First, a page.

For most people who have bipolar disorder, a traditional form of therapy – such as Cognitive Behavioral Therapy, or Psychotherapy ("Talk Therapy") – is suggested as part of their treatment.  However, there are other alternate therapies that may also be effective for them in addition to their traditional therapy.


Light Therapy, Music Therapy, Art Therapy, and Drama Therapy are some alternate forms of therapy for people with a mental illness.


Light Therapy (Phototherapy)

Light therapy has become a widely used remedy for mental illnesses such as seasonal affective disorder, and some research also supports its benefits for sleep disturbances, depression, bipolar disorder, and schizoaffective disorder.[1]


Light therapy generally involves full-spectrum bright light exposure directly onto the eyes using a light source such as a light box or a light visor.  For disorders such as bipolar disorder, light therapy may be used for short periods to decrease severity of or shorten the length of a depressive episode.  This is especially important during the winter months, when there is scarce access to direct sunlight.


It is important to note that Light Therapy is a medical treatment, and should be discussed with your doctor before starting.


Music Therapy

Music Therapy is an interpersonal process in which the therapist uses music and all of its facets—physical, emotional, mental, social, aesthetic, and spiritual—to help clients to improve or maintain their health.[2]   It is used with clients of all ages and with varying problems, including mental illnesses.


Sometimes, the needs of the client are addressed directly through the music; however, at other times, the client's needs are addressed through the relationship between them and their therapist (and music is just the tool).


Art Therapy

Art therapy has gained popularity for mental disorders because it's a common belief that the artwork of a person gives insight into their subconscious thought processes.[3]  Used with Cognitive Behavioral Therapy (or similar therapy), the person can then look into issues that may have been repressed up until now, so that they can be confronted.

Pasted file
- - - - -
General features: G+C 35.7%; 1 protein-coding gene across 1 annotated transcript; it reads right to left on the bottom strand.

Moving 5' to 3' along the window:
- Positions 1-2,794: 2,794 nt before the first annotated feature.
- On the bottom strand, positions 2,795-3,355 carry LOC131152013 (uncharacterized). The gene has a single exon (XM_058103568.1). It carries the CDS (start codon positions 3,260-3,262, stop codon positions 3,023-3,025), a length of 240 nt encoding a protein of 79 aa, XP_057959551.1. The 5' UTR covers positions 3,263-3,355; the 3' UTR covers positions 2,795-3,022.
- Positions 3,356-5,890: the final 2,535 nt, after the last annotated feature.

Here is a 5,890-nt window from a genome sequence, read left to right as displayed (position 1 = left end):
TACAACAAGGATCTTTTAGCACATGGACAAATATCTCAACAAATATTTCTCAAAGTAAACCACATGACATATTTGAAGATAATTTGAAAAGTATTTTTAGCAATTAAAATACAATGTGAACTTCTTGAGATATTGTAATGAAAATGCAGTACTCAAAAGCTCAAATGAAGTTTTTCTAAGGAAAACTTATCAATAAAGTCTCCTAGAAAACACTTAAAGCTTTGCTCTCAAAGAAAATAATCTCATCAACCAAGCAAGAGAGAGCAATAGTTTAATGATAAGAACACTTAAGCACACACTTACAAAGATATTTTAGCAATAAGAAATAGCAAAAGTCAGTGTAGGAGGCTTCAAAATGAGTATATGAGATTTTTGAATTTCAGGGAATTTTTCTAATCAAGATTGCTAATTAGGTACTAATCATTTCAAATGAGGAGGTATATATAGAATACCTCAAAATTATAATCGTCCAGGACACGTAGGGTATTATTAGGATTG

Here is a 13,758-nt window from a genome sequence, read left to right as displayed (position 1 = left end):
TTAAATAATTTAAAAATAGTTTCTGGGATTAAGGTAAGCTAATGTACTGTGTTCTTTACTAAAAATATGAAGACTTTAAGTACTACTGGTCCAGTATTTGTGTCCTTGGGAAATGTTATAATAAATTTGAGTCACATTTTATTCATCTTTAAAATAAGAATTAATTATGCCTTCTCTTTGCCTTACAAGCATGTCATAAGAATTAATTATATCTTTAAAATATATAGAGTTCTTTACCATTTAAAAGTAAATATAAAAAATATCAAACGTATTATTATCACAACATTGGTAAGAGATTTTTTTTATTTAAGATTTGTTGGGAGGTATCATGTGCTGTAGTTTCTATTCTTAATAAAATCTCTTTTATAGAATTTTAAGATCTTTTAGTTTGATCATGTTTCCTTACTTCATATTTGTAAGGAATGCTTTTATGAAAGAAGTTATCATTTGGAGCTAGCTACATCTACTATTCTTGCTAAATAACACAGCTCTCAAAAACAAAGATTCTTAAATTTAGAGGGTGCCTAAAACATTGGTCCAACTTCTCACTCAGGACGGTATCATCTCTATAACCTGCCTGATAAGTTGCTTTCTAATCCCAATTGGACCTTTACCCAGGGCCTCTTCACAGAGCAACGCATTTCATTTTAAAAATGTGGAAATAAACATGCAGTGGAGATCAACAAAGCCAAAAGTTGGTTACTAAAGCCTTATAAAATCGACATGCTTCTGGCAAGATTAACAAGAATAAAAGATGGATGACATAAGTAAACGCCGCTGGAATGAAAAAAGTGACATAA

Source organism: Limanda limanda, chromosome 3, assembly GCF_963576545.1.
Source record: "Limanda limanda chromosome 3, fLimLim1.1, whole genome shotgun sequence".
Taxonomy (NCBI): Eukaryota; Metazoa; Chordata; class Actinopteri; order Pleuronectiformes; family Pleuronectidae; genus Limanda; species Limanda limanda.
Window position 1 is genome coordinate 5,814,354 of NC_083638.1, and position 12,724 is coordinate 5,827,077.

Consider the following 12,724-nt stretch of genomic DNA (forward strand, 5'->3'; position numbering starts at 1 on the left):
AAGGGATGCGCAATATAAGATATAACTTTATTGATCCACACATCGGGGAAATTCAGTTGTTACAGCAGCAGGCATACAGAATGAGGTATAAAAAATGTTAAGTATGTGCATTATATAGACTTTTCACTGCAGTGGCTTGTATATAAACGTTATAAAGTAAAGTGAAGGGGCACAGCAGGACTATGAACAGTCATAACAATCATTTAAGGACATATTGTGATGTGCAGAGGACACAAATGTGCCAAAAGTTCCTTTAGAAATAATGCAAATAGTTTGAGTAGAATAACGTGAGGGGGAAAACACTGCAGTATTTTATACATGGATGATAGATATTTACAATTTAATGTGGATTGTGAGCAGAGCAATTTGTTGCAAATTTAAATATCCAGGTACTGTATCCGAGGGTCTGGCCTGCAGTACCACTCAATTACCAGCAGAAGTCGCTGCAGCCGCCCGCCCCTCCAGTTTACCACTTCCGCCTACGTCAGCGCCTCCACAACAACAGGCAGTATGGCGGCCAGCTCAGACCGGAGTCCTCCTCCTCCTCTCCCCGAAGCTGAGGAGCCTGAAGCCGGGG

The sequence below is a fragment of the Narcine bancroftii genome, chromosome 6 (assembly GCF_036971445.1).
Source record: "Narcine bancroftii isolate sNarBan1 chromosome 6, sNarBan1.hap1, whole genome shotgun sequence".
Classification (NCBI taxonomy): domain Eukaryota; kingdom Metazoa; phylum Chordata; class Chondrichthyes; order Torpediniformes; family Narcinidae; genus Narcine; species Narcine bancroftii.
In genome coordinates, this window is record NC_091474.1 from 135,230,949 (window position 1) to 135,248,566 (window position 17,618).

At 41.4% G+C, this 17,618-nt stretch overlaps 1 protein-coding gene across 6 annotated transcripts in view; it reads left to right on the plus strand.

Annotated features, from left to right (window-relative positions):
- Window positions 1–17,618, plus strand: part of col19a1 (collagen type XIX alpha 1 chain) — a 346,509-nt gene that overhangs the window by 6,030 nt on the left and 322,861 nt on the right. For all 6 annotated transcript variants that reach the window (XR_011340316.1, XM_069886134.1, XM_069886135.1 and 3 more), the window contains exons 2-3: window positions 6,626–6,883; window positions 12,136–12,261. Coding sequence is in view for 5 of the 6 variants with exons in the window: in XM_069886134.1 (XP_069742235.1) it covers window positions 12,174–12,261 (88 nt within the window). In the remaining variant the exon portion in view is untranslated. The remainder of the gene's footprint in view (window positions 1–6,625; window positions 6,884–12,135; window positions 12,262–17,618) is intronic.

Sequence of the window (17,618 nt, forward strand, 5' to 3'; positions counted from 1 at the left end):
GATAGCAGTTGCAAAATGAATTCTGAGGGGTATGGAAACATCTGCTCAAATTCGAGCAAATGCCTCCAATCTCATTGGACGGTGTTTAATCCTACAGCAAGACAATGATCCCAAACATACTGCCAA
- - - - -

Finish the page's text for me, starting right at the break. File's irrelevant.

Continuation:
Art therapy allows for a safe, non-verbal expression of inner feelings, and outside of official therapy sessions, it also can provide a healthy means of self-expression. This is one of the major goals of therapy, because bipolar disorder can be a lifelong condition.  With a healthy outlet for emotions, it is easier for the person to cope and recover.  Art therapy for bipolar disorder isn't as much about the images produced as it is the emotions that the person is experiencing at the time.


Drama Therapy

Drama Therapy uses drama processes to achieve therapy goals – it is active and experiential; i.e., the person must participate to gain full advantage of the therapy.  Through the use of drama therapy, people with a disorder can tell their stories, express feelings, set goals, solve problems, etc. 


Using drama therapy, the person can change their behavior, learn to build their skills, integrate thoughts with actions, and achieve personal growth.


When used in a small group (such as group therapy or other interventional setting), it can help the person to develop trust and learn interpersonal skills as well.



There may be no proof by official research that music, art, or drama therapy by themselves have any kind of curative value for people with bipolar disorder; however, these activities often draw out hidden talents, bring joy and a sense of accomplishment, and help people with the disorder to communicate nonverbally what they may not be able to say – so therefore, we can't discount their therapeutic value.



[1] Oren, D.A., Cubells, J.F., & Litsch, S. (2001, December). Bright light therapy for schizoaffective disorder. American Journal of Psychiatry, 158(12), 2086-2087.